The sticky slide, Air India evacuation

Emergency evacuation by deploying and using the escape slide is the most expeditious means of leaving the aircraft. Certification standards require a demonstration of passenger evacuation in 90 seconds using half the available exits.

The key word here is ‘half’. The regulators assume that there would be damage to the slides or conditions outside that prevents the usage of a door on the affected side.

Synopsis

On 09.06.2017, Air India A320 aircraft was operating a scheduled flight
AI821 from Delhi to Jammu. The aircraft overran the runway 36 after landing at Jammu Airport. The cabin crew in-charge informed the PIC that there is some smoke in the rear cabin. An emergency evacuation of the passengers was carried out using escape slides.

Escape slide status

Emergency evacuation using escape chutes were carried out. The doors 1R, 2L and 2R were used on the A320. The 1L door couldn’t be opened and no evacuation was carried out from over wing windows. There was no injury to any person during evacuation. However, after the evacuation, the escape slides R1 and L2 collapsed. The member of the committee visited the Jammu Airport door L1 was opened in armed condition. However, the escape slide of L1 also collapsed after 3 minutes of deployment.

Finding

The escape chutes were examined at the shop and it was found that all escape chutes were more than 15 years and crossed manufacture recommended life. The age of escape chutes were 16, 17 & two with 18 years.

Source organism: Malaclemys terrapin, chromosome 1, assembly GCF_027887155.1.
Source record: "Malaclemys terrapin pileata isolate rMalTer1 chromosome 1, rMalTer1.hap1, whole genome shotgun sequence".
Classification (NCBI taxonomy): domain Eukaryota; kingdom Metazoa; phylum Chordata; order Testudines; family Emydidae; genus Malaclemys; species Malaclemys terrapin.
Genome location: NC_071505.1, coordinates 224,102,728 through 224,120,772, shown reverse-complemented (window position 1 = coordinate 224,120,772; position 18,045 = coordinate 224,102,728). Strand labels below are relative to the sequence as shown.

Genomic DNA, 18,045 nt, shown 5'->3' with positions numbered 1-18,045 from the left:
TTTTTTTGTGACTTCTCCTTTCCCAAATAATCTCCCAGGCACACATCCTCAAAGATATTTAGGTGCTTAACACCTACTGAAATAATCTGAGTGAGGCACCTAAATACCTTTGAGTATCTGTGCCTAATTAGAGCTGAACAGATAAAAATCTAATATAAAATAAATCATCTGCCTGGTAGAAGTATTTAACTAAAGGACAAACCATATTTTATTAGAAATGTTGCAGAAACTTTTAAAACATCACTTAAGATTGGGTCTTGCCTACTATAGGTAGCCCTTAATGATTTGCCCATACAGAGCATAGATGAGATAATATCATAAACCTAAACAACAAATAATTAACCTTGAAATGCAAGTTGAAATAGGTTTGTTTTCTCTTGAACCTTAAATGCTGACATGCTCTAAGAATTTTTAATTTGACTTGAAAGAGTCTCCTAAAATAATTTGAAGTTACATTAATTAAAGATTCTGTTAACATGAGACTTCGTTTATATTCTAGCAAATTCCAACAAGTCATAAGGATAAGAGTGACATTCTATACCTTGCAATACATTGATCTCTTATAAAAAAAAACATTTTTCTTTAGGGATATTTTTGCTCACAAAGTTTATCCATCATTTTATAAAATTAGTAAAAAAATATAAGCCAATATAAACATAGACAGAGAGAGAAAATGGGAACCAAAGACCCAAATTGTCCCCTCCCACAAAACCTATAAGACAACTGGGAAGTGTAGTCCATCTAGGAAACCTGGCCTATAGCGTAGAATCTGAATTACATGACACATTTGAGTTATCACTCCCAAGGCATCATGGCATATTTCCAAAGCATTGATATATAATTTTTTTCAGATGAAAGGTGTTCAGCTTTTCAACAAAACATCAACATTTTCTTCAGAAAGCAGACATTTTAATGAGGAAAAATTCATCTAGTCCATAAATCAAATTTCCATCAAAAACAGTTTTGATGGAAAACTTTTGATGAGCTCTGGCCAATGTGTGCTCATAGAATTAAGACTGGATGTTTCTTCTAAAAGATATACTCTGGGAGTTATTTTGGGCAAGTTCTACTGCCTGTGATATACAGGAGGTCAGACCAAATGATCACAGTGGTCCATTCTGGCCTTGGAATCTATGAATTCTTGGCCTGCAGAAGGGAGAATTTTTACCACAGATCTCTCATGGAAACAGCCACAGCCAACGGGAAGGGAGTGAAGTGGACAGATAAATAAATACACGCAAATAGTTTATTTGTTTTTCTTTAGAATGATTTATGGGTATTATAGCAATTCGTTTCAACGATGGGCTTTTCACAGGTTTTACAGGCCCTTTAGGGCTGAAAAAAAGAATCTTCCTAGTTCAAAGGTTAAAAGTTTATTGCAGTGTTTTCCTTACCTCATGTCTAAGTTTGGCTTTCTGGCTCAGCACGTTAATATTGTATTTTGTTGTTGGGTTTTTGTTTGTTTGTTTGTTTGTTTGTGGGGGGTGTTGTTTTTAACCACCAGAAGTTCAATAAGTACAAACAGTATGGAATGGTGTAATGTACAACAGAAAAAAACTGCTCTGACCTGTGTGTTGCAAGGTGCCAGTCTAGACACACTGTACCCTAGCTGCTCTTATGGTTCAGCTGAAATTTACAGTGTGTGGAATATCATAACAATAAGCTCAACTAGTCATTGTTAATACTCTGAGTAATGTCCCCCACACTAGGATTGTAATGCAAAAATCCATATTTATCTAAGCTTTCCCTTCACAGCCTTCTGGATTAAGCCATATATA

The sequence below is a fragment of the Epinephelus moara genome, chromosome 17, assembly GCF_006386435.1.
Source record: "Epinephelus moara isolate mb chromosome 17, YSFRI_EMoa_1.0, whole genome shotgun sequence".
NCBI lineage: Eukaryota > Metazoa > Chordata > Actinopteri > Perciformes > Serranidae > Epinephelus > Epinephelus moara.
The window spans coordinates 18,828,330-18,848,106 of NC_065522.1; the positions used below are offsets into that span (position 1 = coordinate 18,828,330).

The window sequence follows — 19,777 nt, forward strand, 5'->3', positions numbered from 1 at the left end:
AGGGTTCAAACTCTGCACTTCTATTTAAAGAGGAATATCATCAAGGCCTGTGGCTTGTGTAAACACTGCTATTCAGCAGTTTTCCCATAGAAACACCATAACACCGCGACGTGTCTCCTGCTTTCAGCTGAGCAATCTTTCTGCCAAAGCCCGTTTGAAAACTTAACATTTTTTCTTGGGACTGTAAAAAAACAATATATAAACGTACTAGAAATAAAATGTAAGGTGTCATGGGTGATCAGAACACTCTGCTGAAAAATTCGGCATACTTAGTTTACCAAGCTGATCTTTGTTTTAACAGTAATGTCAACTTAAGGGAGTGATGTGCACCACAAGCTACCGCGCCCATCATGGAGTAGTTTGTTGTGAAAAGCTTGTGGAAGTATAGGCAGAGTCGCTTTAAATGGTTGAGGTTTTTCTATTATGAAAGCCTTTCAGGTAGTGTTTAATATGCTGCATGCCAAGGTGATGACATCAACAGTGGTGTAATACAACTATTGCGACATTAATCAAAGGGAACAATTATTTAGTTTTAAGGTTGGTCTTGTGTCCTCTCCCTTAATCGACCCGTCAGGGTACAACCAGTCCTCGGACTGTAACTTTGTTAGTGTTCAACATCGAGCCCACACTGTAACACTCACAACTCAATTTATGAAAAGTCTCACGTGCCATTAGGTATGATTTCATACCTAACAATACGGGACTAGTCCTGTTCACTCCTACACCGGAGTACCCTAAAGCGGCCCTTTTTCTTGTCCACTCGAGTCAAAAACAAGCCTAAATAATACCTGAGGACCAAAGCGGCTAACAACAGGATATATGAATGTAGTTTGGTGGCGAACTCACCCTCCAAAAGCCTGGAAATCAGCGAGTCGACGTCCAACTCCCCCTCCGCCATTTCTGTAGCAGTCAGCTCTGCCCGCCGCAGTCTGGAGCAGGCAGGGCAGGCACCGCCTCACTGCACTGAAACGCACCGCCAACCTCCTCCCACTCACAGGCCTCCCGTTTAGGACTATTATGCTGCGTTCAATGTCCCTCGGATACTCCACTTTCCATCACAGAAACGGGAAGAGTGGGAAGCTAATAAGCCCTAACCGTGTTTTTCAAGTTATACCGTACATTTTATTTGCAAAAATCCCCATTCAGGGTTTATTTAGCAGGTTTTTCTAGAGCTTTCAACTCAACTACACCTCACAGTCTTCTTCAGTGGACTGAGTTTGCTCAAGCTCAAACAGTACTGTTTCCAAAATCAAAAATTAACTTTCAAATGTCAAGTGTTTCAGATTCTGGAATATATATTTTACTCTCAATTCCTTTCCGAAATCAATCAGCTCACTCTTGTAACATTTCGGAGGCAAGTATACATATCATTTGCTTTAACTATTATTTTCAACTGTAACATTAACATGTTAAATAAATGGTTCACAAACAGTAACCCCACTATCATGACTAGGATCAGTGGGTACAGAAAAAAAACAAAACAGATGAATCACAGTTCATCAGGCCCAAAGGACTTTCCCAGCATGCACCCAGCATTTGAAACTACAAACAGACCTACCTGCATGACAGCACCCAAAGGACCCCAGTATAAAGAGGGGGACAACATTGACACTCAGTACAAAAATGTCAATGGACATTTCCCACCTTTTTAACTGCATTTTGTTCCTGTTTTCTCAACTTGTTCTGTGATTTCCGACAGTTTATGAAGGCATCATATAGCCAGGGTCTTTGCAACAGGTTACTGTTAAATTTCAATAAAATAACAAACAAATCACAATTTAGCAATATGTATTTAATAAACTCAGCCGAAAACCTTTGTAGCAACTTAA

Collapsed slide
Collapsed slide

Read the final investigation report.

Background of the 15 year life

On September 16, 2013, while taxiing at McCarran International Airport, Las Vegas, Nevada, a Boeing MD-80 series aircraft encountered smoke in the aircraft cabin. An emergency evacuation of the aircraft was subsequently ordered, and the evacuation slides were deployed. Upon activation of the evacuation slides, the Left Hand Forward (L-1) slide deployed but did not remain inflated. No injuries resulted from the failure of the slide due to the actions of a flight attendant preventing passengers from evacuating the aircraft through the L-1 exit. 

After an investigation into the failed slide, Air Cruisers, the evacuation slide manufacturer, concluded that the slide failed due to a seam separating. The slide’s seam peel strength test results indicated that the seams of the inflatable no longer had sufficient adhesive strength to ensure the integrity of the inflatable. Additionally, the deterioration of the adhesive strength was most likely a result of age or age related effects. 

OEM and FAA issued a notification which emphasizes the importance of the inspection and testing protocols at recommended intervals. Specifically for ageing evacuation systems 15 years and older.

Other failures

Incidence of slide problem
Incidence of slide problem

Based on a review of UK data on 268 maintenance/test slide deployment from 1980-1994 the study summarised the following slide problems:

  • Incorrect assembly of slides 29.1%
  • Girt bar mechanism failure 14.9%
  • Misrigging 11.2%
  • Inflation device malfunction 7.8%
  • Failure to deploy with no obvious cause 6%
  • Other unknown slide problems 31%

Asiana Flight 214 accident at San Fransisco

According to the National Transportation Safety Board, only two of the Asiana Boeing 777’s eight emergency slides properly deployed outside the plane after the crash. Two slides inflated inside the cabin, pinning flight attendants and forcing other crew members to deflate them with an axe. That malfunction delayed passenger evacuations. Two of the 307 passengers died in the crash.

NTSB final investigation report

Emirates Flight 521 evacuation at Dubai